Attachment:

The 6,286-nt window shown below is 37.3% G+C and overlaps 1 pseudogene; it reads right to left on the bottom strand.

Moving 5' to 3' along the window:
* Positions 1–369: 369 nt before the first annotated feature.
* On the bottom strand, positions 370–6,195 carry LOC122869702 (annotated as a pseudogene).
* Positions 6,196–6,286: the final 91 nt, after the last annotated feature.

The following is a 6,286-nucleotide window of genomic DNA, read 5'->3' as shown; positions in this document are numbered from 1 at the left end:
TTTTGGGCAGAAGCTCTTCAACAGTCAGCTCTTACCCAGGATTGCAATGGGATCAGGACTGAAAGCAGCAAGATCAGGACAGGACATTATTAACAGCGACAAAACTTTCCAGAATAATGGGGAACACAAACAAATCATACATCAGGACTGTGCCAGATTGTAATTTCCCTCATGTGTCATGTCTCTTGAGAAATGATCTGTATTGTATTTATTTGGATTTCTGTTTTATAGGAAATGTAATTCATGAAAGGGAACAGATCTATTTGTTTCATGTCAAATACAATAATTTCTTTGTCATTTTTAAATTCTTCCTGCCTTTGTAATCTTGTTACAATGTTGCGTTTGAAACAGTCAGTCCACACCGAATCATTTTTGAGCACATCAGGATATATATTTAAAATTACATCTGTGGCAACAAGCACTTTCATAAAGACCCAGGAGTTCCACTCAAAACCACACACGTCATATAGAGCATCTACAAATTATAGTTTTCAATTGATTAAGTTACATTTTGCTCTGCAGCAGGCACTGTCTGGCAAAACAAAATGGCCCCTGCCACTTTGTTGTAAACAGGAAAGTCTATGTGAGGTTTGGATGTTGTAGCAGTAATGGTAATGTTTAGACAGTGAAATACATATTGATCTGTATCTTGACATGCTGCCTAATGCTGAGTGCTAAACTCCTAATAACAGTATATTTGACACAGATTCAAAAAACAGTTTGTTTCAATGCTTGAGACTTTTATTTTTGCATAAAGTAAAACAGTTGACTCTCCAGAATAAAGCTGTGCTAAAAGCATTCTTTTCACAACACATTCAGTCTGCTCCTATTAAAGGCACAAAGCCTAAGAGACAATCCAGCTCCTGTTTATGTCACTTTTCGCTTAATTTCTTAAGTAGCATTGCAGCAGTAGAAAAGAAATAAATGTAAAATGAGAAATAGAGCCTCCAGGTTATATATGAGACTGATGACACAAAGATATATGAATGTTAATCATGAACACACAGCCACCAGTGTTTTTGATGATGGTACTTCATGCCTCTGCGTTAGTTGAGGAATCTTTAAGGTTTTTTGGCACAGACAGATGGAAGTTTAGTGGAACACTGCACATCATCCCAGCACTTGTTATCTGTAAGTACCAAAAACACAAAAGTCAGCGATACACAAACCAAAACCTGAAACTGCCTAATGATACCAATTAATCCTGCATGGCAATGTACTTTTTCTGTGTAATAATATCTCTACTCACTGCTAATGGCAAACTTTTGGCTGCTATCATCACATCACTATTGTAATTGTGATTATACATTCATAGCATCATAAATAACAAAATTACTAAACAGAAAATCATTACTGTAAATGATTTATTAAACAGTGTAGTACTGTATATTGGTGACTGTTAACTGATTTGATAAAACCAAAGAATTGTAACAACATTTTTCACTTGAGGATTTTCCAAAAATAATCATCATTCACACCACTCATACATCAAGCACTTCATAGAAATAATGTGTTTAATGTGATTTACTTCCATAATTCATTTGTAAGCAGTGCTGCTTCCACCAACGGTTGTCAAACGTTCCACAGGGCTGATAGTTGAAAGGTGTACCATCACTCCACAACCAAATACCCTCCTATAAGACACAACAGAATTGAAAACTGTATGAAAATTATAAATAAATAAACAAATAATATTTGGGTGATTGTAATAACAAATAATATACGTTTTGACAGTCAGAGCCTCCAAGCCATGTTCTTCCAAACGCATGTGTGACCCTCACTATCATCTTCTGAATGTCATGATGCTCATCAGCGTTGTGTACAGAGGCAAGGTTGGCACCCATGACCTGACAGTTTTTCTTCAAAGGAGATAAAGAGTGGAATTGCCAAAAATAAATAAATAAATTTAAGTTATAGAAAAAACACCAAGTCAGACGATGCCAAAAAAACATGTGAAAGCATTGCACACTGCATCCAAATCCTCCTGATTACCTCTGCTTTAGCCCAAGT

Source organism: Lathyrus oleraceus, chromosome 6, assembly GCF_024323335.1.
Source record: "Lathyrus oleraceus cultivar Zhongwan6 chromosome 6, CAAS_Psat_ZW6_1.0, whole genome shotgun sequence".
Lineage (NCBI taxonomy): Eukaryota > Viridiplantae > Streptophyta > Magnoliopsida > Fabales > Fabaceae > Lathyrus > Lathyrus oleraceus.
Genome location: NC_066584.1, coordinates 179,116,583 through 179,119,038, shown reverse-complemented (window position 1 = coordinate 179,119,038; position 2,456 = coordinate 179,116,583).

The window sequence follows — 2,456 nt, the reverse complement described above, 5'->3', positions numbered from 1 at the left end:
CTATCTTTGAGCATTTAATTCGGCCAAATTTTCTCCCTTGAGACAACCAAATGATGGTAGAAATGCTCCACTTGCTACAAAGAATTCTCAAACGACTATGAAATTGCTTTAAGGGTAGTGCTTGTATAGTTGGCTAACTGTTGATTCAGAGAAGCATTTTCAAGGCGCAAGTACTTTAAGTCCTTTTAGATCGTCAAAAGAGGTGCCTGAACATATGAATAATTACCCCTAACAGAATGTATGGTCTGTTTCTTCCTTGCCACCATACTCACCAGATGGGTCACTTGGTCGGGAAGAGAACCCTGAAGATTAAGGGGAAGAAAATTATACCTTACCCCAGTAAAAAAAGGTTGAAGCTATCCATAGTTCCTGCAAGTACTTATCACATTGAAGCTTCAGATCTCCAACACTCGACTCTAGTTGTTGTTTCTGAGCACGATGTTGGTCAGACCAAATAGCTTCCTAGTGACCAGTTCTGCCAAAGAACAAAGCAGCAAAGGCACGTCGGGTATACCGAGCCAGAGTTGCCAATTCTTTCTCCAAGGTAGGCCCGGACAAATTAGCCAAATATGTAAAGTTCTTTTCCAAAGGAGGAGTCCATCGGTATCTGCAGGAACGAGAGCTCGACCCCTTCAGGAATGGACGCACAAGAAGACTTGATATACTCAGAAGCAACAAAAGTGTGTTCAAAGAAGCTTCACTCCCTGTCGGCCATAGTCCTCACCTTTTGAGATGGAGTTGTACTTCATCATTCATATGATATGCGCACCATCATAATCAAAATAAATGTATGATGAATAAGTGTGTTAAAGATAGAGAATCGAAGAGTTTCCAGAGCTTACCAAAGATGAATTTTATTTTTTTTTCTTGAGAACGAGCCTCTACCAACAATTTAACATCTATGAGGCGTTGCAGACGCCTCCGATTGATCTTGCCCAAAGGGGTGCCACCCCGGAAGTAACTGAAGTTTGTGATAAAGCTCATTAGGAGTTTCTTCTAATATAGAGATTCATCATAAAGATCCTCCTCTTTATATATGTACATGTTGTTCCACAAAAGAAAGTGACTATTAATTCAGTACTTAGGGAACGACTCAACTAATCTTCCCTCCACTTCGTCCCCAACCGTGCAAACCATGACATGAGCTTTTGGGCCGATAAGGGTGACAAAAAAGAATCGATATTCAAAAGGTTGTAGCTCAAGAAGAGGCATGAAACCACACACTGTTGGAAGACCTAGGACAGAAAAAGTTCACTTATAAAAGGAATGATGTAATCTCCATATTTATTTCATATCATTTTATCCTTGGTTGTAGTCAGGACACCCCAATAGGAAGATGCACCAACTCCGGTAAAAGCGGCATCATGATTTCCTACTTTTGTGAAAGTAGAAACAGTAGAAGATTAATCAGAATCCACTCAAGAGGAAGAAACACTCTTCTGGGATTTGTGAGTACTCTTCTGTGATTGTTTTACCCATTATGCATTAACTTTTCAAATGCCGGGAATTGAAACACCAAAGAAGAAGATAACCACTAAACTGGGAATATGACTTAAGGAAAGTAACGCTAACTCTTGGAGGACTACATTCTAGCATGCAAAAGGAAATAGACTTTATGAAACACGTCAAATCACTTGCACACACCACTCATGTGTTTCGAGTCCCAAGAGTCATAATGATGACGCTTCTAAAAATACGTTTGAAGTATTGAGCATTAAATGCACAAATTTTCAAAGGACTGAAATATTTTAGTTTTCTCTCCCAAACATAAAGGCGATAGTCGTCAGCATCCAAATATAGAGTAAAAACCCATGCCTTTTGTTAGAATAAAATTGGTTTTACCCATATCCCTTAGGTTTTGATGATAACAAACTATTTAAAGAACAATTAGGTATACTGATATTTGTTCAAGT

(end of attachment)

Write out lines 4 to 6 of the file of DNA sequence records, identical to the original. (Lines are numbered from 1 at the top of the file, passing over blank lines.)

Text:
* On the bottom strand, positions 370–6,195 carry LOC122869702 (annotated as a pseudogene).
* Positions 6,196–6,286: the final 91 nt, after the last annotated feature.

The following is a 6,286-nucleotide window of genomic DNA, read 5'->3' as shown; positions in this document are numbered from 1 at the left end: